Posts Tagged 'marketing'



What’s the Difference between Your Company Vision and Mission?

So what is the difference between your company’s vision statement and your company’s mission, anyway?

Mission-Vision

I get asked that question a lot, since being clear about your vision and mission is critical to defining effective marketing strategies.

Basically, your company’s vision is what you want your company to be known for, or to become. It’s long-term, and more of an image of how you want your company to be perceived, rather than a specific goal.

Your mission, on the other hand, is more immediate: why are you in business and what is your company doing right now.

Your vision should direct your long-term goals, and your mission should direct your short-term objectives. And hopefully the two point your business in the same general direction!

Easy Ideas for Marketing Your Service Business

marketing-strategies-globe2 A lot of small services businesses struggle with marketing and acquiring new customers.  If that sounds like you, then below are a few tips to try out:

– Find local industry events or meetups that you can participate in and network with other professionals in your area of expertise. You may be able to pick up projects and establish a local reputation that way.

– Sign up for speaking opportunities at relevant local  events, meetups, and conferences. Your presentation shouldn’t be a sales pitch, but an “expert” presentation that establishes you as the go-to person in your area of focus and then include a brief sales followup to those that are interested in learning more.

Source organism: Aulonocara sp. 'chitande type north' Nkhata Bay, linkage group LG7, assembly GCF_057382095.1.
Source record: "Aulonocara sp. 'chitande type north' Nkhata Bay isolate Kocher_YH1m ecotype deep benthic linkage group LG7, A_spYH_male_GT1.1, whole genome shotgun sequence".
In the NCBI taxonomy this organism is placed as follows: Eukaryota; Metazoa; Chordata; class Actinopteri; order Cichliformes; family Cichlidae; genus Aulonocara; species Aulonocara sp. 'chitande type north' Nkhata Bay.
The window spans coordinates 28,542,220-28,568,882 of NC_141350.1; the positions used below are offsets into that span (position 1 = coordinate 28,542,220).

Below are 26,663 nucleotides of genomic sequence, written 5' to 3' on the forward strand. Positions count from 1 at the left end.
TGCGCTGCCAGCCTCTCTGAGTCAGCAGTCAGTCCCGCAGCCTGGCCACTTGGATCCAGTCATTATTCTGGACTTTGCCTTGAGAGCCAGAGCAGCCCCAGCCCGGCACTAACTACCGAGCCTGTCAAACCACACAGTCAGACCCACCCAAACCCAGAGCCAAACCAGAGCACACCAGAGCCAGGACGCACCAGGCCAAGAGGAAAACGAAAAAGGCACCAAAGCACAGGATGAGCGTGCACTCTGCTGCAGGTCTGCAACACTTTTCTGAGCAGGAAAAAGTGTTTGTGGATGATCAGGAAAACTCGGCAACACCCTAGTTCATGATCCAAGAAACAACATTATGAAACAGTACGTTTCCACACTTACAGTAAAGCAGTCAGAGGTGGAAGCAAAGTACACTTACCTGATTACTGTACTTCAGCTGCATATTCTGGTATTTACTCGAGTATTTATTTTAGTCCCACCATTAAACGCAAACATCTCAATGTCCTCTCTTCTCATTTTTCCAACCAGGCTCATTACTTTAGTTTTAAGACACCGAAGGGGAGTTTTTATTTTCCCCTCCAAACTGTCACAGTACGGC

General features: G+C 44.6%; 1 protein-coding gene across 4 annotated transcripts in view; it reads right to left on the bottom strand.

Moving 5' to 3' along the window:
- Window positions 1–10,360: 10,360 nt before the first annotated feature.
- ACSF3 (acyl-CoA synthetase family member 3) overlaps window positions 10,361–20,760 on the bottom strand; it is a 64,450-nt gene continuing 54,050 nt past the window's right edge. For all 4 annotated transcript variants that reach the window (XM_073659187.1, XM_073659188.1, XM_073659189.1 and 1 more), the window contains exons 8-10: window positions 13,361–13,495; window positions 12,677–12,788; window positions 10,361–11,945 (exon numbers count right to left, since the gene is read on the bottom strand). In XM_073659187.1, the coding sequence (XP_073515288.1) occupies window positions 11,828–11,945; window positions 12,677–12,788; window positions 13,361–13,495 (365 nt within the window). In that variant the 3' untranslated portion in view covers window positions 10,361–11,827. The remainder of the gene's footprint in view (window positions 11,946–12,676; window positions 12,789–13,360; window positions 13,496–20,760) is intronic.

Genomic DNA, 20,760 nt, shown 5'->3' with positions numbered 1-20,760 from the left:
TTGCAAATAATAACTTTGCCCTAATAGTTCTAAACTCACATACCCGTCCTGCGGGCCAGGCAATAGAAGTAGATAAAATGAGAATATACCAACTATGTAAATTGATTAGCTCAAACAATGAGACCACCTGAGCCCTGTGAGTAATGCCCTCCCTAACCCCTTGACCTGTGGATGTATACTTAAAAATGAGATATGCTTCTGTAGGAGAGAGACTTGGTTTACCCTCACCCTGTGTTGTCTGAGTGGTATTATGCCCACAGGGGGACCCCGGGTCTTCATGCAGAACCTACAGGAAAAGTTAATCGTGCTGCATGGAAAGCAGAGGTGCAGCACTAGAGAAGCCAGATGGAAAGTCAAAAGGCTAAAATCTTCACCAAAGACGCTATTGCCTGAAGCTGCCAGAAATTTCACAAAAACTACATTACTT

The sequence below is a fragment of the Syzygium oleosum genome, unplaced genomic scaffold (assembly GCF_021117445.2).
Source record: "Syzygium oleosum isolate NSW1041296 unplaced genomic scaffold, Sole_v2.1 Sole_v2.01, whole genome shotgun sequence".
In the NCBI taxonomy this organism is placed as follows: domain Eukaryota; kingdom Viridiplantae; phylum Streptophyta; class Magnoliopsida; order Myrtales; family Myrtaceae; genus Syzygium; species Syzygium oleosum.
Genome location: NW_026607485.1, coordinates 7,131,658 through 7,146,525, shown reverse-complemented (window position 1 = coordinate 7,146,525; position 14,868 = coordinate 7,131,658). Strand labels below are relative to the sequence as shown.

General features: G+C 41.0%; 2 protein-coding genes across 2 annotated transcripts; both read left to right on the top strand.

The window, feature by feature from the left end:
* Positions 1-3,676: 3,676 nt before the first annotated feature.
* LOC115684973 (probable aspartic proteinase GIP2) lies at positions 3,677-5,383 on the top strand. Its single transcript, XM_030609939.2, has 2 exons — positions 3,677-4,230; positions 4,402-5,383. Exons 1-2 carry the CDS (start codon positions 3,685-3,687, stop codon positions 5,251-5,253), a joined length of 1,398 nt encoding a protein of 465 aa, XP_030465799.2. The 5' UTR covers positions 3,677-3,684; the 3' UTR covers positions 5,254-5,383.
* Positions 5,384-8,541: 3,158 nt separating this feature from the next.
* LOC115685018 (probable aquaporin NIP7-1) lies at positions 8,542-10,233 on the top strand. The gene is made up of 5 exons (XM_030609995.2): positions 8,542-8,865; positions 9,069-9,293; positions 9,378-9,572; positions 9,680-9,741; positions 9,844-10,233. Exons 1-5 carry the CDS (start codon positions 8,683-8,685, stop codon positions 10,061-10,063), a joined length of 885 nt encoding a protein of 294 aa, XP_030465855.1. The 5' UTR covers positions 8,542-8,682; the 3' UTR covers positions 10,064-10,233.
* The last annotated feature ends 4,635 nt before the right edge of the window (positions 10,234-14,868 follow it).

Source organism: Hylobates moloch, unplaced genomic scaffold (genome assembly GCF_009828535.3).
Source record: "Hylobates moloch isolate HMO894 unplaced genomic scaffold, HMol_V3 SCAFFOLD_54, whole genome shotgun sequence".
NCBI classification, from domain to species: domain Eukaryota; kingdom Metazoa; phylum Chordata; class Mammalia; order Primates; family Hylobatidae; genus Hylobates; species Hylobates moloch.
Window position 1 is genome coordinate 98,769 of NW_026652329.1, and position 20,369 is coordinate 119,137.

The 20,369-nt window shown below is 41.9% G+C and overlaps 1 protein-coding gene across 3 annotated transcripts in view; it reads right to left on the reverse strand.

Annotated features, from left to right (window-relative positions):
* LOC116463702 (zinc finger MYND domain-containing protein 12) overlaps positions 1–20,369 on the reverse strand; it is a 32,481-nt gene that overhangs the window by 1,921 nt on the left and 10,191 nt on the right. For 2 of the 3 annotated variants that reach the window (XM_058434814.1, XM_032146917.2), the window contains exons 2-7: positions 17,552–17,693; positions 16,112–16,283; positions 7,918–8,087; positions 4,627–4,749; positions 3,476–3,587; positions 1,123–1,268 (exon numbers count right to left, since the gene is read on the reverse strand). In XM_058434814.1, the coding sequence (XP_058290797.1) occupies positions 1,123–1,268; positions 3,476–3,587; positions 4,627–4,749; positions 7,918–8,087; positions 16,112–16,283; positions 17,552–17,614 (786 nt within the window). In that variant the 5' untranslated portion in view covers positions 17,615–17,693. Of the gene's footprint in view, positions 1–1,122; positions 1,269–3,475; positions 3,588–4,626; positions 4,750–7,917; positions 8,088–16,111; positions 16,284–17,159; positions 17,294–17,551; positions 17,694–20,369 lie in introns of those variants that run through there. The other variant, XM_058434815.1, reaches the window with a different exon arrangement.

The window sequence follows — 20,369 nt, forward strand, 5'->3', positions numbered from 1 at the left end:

– how does your website rank in organic Google search results? Write content for your website that is geared to pulling in traffic from people who are looking for folks like you – identify the long-tail keywords, and write a page for your site for each such keyword (without keyword stuffing or other black-hat stuff).

– Use LinkedIn: participate in relevant LinkedIn groups, connect to the people you already know in your field & that will give you access to other prospects also. Post updates about your company (customer case study or testimonial, info about your services, etc), keeping it “real” not spammy.

– Do you do any email marketing? You should be collecting emails on your website (offer a white paper or other information in return for their email address & use a double-opt-in form). Then have a regular customer newsletter.

– Get written up in some articles in your industry: write a press release on a newsworthy event about your company (eg, a new offering, etc), submit it through a press release site like PRWeb, and then reach out individually to journalists and bloggers in your industry – you can usually find contact information online. Just look for recent articles related to your space then reach out to those same folks. Focus on the respected publications, blogs and sites in your industry.

These are just a few ideas that can be useful for small service businesses.  If you’re looking for some more specific ideas for your business, then check out our marketing coaching services at http://www.kazooassociates.com/coaching.php

Happy Marketing!

New Software Marketing Membership Program

New Software Marketing Membership Program

Get customized software marketing help with our new membership program:  sign up for as little or as much help as you need.  Check it out at the link above.

 

eBook: Seven Step Marketing Strategy Process

Image

This new Marketing Strategy Book, “The 7-Step Easy Marketing Strategy Process – How to Maximize Business Results from your Marketing Efforts”, is worth checking out.